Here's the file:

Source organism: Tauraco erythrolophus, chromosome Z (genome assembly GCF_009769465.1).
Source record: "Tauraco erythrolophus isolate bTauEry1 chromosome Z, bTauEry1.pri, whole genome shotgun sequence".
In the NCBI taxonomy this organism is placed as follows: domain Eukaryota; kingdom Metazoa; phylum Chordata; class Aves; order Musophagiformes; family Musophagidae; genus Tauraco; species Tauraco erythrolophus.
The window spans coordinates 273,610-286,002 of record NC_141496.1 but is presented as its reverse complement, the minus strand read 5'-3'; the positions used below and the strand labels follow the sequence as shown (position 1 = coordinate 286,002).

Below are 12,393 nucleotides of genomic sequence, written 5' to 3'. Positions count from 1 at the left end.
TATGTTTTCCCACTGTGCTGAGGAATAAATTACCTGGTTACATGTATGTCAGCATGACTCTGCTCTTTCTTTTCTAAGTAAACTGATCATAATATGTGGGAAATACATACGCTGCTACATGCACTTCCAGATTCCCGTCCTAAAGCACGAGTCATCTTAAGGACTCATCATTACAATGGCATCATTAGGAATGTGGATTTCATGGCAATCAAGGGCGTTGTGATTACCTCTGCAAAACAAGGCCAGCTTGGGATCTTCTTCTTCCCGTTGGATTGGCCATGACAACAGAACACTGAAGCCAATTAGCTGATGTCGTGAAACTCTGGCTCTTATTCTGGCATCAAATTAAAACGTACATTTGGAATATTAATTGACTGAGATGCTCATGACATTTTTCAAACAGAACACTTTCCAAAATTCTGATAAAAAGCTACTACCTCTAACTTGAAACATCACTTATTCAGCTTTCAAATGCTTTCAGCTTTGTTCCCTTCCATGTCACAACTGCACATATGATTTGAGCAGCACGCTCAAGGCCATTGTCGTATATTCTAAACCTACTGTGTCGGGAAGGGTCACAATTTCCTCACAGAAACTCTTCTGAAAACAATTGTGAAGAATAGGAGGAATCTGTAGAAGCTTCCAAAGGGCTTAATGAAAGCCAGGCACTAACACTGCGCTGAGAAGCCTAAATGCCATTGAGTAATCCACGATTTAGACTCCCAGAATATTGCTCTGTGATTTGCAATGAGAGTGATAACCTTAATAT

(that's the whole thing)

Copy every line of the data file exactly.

Source organism: Tauraco erythrolophus, chromosome Z (genome assembly GCF_009769465.1).
Source record: "Tauraco erythrolophus isolate bTauEry1 chromosome Z, bTauEry1.pri, whole genome shotgun sequence".
In the NCBI taxonomy this organism is placed as follows: domain Eukaryota; kingdom Metazoa; phylum Chordata; class Aves; order Musophagiformes; family Musophagidae; genus Tauraco; species Tauraco erythrolophus.
The window spans coordinates 273,610-286,002 of record NC_141496.1 but is presented as its reverse complement, the minus strand read 5'-3'; the positions used below and the strand labels follow the sequence as shown (position 1 = coordinate 286,002).

Below are 12,393 nucleotides of genomic sequence, written 5' to 3'. Positions count from 1 at the left end.
TATGTTTTCCCACTGTGCTGAGGAATAAATTACCTGGTTACATGTATGTCAGCATGACTCTGCTCTTTCTTTTCTAAGTAAACTGATCATAATATGTGGGAAATACATACGCTGCTACATGCACTTCCAGATTCCCGTCCTAAAGCACGAGTCATCTTAAGGACTCATCATTACAATGGCATCATTAGGAATGTGGATTTCATGGCAATCAAGGGCGTTGTGATTACCTCTGCAAAACAAGGCCAGCTTGGGATCTTCTTCTTCCCGTTGGATTGGCCATGACAACAGAACACTGAAGCCAATTAGCTGATGTCGTGAAACTCTGGCTCTTATTCTGGCATCAAATTAAAACGTACATTTGGAATATTAATTGACTGAGATGCTCATGACATTTTTCAAACAGAACACTTTCCAAAATTCTGATAAAAAGCTACTACCTCTAACTTGAAACATCACTTATTCAGCTTTCAAATGCTTTCAGCTTTGTTCCCTTCCATGTCACAACTGCACATATGATTTGAGCAGCACGCTCAAGGCCATTGTCGTATATTCTAAACCTACTGTGTCGGGAAGGGTCACAATTTCCTCACAGAAACTCTTCTGAAAACAATTGTGAAGAATAGGAGGAATCTGTAGAAGCTTCCAAAGGGCTTAATGAAAGCCAGGCACTAACACTGCGCTGAGAAGCCTAAATGCCATTGAGTAATCCACGATTTAGACTCCCAGAATATTGCTCTGTGATTTGCAATGAGAGTGATAACCTTAATAT